For multivariate analysis, ADCstd and ADCmean ratio (lesion/muscle) were identified as independent factors in the differentiation of occult IFs from bone metastases. The odds ratio was 8.269 (95% confidence interval [CI]: 0.862, 79.287, 21.981) for ADCstd and 103.020 (95% CI: 9.387, 1130.500) for ADCmean ratio (lesion/muscle), respectively. A diagnosis score was calculated for each lesion using a formula resulted from the two ADC parameters which were weighted by their coefficients: diagnosis score = − 8.8402 + (21,200 × ADCstd) + [8.5044 × ADCmean ratio (lesion/muscle)]. An ADC-based nomogram was constructed from the two independent factors; The nomogram (Fig. 6a) and calibration curve of the nomogram (Fig. 6b) were plotted. Based on the diagnosis scores for lesions, the performance of nomogram model was calculated using ROC analysis (Fig. 6c). As showed in Table 4, the nomogram model demonstrated very good diagnostic efficacy with an AUC value of 0.921 (95%CI: 0.848, 0.995), the sensitivity of 91.7% (44/48), the specificity of 96.3% (26/27), PPV of 97.8% (44/45), and NPV of 86.7% (26/30), respectively.

Fig. 6
figure6

Development, calibration and performance evaluation of ADC-based nomogram for differentiating occult IF from bone metastasis. a Radiomics nomogram was developed from the ADCstd and ADCmean ratio (lesion/muscle). b Calibration curves of the nomogram, calibration curves depict the calibration of the nomogram in terms of agreement between the predicted risk of ORN and observed outcomes. The 450 green lines represent a perfect prediction, and the dotted red lines represent the predictive performance of the nomogram. The closer the dotted red line fit is to the green line, the better the predictive accuracy of the nomogram is. c ROC analysis of the nomogram model, the nomogram model showed a very good diagnostic performance with an AUC value of 0.921 (95%CI: 0.848, 0.995)

Discussion

In this study, we preliminarily established a nomogram based on multiparameter apparent diffusion coefficients (ADC) to differentiate occult insufficiency fracture (IF) from bone metastasis after radiotherapy (RT) in cervical cancer. We found that multiple ADC parameters showed significantly statistical differences between occult IFs and bone metastases. ADCstd and ADCmean ratio (lesion/muscle) were identified as independent factors to predict nomogram model. This ADC-based nomogram showed a greater performance in the discrimination of occult IF from bone metastasis, with an AUC of 0.921, the sensitivity of 91.7%, and the specificity of 96.3%, respectively. Thus, our results demonstrated that ADC-based nomogram might be used as a noninvasive, reliable and visual tool for detecting RT-reduced occult IFs.

As a specific type of stress fractures, IF most frequently occurs in the pelvis, which is caused by physiologic stress placed on lessened mineralization and elastic resistance bone [23, 24]. Pelvic radiotherapy has been considered as one of the most important risk factors in the development of IFs. Although IF is rarely life-threatening, it needs special attention as regards patients’ survival quality [25]. However, these RT-induced IFs are not well recognized in clinical practice, and IFs are usually occult and a considerable number of IFs may be misdiagnosed as bone metastases [26,27,28,29].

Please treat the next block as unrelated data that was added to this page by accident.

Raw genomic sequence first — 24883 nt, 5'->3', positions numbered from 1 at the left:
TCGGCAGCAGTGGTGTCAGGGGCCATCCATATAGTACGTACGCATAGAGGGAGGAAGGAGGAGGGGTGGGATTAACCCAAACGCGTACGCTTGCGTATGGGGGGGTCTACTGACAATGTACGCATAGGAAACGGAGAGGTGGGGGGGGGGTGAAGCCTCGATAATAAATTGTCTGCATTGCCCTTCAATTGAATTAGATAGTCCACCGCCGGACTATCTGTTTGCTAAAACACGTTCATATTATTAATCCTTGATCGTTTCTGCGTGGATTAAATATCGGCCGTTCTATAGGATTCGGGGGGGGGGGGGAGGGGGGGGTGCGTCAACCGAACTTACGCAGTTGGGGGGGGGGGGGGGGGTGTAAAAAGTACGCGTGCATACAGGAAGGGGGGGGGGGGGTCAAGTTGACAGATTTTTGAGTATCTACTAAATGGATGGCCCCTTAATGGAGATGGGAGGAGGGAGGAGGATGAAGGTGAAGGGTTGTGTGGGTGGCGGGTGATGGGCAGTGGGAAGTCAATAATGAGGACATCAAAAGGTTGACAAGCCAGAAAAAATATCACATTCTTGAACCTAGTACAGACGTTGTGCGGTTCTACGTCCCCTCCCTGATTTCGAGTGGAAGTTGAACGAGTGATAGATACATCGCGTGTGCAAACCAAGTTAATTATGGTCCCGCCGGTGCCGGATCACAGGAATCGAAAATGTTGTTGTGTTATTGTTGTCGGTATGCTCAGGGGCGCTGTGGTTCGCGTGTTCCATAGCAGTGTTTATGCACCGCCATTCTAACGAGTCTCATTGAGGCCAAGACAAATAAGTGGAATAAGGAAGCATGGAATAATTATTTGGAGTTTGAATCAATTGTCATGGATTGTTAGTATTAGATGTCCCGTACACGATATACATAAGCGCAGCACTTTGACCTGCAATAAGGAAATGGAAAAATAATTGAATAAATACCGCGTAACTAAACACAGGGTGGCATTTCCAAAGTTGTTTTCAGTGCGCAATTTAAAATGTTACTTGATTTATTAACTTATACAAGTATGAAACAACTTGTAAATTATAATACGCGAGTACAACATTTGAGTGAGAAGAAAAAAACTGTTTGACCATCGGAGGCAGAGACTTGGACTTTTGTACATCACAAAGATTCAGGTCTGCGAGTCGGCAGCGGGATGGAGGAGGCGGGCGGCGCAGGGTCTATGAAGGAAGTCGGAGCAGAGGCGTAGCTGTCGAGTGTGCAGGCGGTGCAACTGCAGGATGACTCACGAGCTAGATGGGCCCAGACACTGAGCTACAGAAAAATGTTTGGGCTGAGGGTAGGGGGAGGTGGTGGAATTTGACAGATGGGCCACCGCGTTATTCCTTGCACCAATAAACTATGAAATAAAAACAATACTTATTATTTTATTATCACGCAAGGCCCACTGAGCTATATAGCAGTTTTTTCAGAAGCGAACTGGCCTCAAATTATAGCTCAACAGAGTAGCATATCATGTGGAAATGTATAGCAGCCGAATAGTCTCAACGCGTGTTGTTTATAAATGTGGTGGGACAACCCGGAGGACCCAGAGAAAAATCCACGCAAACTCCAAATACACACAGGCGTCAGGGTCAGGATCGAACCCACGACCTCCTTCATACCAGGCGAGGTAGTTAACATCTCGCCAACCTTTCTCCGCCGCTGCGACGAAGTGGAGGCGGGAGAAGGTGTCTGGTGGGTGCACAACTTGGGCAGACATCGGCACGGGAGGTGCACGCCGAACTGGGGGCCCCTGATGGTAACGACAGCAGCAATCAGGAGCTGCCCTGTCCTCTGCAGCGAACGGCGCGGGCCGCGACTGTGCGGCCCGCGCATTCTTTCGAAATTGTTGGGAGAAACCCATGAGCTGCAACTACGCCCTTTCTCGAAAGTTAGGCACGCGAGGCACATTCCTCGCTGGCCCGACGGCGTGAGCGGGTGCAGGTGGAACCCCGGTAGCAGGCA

Recently, MRI is recommended as a sensitive and useful technique to detect IF, which has showed superior diagnostic efficacy compared with bone scan or CT [9,10,11]. Bone marrow edema with fracture line on MRI is a rather specific sign for diagnosing IFs [5, 11, 29]. However, MRI findings of IF may not always show a fracture line, and visualization of fracture line on MRI may partly relate to observer’s subjective experience. As showed in previous studies, the fracture line detection rate was ranged from 50 to 87% [9, 19, 20]. With the nonvisualization of fracture line, establishing the diagnosis of IF by conventional MRI alone is challenging, and these occult IFs may frequently be misinterpreted as metastasis.

Diffusion-weighted (DW) imaging has been widely used in the assessment of.

musculoskeletal disorders, including the discrimination of acute benign and malignant vertebral compression fractures (VCFs). Several studies indicated that DWI was a reliable diagnostic tool for distinguishing benign and malignant vertebral compression fractures [13, 14, 16, 17]. Regarding the discrimination of IF from bone metastasis, our previous study showed that the qualitative DWI provided additional value to the conventional MRI alone. However, we found that the improvement of diagnostic efficacy was varied based on observers’ experience [19]. In this study, we assessed the value of multiparameter ADCs for differentiating occult IF from bone metastasis after RT, the results demonstrated that the inter-observer reproducibility of ADC measurement between observers was very good, with an ICC ranged from 0.787 to 0.933. In line with previous studies using mean ADC in the discrimination of VCFs [16, 17], we found that ADCmean was helpful for differentiating occult IF from bone metastasis, with an AUC of 0.853. In addition, other five ADC parameters were measured, including ADCmean ratio (lesion/normal bone, lesion/muscle). Of the six ADC parameters, ADC mean ratio (lesion/muscle) displayed the optimal discrimination performance with an AUC of 0.887. This was similar to a previous study in which ADC mean ratio (lesion/muscle) showed great performance in the identification of benign and malignant VCFs [13].